China ready for cyber war, report states

The Chinese government is probably spying on US government and private sector, according to a report commissioned by a Congressional advisory panel monitoring the security implications of trade with China.


Looking to gain the upper hand in any future cyber conflicts, China is probably spying on US companies and government, according to a report commissioned by a Congressional advisory panel monitoring the security implications of trade with China.

The report outlines the state of China's hacking and cyber warfare capabilities, concluding that "China is likely using its maturing computer network exploitation capability to support intelligence collection against the US government and industry by conducting a long term, sophisticated computer network exploitation campaign." In other words, evidence suggests the Chinese government is using hacking techniques to steal US government and industry secrets.

Published Thursday, the report was written by Northrop Grumman analysts commissioned by the US-China Economic and Security Review Commission.

Government agencies and military contractors have been hit with targeted, well-crafted attacks for years now, many of which appear to have originated in China. But this report describes in detail how many of these attacks play out, including an attack that exploited an unpatched flaw in Adobe Acrobat that was patched earlier this year.

Citing US Air Force data from 2007, the report says at least 10 to 20 terabytes of sensitive data has been siphoned from US government networks as part of a "long term, persistent campaign to collect sensitive but unclassified information".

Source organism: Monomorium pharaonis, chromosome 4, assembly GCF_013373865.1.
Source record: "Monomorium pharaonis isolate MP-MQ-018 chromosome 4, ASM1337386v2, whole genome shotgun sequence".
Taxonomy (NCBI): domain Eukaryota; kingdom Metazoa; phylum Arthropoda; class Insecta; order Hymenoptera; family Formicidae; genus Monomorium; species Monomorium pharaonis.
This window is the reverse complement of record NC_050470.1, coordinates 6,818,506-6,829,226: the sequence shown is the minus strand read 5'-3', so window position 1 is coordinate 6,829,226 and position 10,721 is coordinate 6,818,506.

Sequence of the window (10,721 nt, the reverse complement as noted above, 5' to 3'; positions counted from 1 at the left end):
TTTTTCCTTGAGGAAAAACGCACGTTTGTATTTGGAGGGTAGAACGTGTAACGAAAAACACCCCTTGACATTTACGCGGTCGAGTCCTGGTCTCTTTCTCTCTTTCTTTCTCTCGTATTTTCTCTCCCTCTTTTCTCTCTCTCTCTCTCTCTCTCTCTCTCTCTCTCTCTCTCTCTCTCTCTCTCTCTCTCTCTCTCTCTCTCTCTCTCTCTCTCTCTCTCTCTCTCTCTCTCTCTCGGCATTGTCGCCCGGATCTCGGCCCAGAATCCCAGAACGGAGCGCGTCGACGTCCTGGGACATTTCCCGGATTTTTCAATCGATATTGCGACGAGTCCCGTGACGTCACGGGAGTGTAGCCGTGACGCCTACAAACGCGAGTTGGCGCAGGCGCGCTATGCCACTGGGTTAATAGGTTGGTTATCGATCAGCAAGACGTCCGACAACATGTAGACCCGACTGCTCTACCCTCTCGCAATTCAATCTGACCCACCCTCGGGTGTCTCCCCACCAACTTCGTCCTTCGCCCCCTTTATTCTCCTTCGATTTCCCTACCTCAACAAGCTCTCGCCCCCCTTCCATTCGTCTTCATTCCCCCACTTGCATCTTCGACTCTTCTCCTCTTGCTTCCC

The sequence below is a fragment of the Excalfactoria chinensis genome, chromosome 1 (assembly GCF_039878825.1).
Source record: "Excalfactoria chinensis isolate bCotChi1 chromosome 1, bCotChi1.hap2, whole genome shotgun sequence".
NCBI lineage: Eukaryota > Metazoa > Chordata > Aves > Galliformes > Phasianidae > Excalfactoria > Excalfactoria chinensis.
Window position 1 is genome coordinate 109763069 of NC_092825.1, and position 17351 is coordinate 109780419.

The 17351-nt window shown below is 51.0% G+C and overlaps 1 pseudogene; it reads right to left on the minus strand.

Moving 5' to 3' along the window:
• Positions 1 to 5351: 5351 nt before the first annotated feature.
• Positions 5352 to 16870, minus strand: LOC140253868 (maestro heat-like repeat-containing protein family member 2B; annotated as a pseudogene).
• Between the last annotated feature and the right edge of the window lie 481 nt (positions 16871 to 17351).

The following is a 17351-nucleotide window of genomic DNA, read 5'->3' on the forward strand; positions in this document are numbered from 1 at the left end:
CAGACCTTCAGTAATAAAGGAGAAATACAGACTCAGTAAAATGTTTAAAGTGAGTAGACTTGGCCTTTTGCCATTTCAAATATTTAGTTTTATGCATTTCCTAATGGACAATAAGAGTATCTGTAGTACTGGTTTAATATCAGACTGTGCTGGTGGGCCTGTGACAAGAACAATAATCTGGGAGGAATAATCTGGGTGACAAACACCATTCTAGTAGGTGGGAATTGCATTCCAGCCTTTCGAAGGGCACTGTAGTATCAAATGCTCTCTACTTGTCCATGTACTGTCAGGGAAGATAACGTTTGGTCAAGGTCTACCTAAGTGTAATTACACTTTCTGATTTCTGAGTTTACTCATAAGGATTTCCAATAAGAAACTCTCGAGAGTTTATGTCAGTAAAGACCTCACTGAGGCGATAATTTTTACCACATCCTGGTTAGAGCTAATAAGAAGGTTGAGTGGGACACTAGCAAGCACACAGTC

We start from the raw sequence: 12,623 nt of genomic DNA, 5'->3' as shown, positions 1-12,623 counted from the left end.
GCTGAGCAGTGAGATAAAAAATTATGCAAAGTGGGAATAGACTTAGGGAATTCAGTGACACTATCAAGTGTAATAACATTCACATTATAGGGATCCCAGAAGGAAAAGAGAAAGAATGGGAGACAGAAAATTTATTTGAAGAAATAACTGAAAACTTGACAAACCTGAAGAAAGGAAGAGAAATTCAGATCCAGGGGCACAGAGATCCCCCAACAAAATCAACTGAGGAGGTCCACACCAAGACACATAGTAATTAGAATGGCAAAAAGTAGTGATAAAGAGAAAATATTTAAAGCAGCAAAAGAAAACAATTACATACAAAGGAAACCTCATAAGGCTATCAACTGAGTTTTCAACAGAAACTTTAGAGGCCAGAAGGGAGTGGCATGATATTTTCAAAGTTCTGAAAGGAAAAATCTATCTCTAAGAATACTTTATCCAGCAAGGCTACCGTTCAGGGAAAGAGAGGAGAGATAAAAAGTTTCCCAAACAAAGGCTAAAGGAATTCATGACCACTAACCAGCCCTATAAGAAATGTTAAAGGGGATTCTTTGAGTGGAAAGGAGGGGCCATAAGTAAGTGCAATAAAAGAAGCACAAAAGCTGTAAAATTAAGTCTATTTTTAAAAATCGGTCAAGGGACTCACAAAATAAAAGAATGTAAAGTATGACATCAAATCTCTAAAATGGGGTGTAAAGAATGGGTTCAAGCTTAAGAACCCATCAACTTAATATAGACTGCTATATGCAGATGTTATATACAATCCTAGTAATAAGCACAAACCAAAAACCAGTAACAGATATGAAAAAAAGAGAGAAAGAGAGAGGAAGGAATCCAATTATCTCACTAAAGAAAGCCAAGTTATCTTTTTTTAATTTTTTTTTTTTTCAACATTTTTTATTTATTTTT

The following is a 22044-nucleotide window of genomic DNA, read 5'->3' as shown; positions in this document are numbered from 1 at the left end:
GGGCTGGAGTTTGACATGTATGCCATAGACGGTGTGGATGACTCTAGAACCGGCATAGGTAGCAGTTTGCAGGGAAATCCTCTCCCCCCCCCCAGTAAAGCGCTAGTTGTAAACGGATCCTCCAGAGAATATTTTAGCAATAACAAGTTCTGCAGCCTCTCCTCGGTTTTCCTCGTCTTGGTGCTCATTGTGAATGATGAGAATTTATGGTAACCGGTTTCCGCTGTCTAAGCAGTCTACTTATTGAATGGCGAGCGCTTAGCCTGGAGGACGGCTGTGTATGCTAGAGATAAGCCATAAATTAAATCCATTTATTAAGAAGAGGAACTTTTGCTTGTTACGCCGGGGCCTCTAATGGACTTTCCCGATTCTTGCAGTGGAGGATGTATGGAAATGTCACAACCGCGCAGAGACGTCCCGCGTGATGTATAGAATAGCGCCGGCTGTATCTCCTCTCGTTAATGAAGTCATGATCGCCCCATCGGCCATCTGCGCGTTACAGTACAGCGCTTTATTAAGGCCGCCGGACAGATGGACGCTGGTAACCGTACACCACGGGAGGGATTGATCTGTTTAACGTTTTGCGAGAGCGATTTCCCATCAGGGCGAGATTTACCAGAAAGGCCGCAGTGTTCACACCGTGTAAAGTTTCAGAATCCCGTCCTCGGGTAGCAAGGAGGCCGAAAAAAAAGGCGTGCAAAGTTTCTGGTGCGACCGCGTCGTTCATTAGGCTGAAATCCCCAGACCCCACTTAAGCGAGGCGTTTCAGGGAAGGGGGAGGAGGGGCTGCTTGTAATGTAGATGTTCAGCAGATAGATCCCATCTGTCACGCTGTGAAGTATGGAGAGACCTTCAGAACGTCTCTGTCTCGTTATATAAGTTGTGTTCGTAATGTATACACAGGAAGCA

Some of this information is used to create very targeted and credible phishing messages that then lead to the compromise of even more computers.

Northrop Grumman based its assessment largely on publicly available documents, but also on information collected by the company's information security consulting business.

The report describes sophisticated, methodical techniques, and speculates on possible connections between Chinese government agencies and the country's hacker community, increasingly a source of previously unknown "zero-day" computer attacks.

"Little evidence exists in open sources to establish firm ties between the [People's Liberation Army] and China's hacker community, however, research did uncover limited cases of apparent collaboration between more elite individual hackers and the [People's Republic of China's] civilian security services," the report says.

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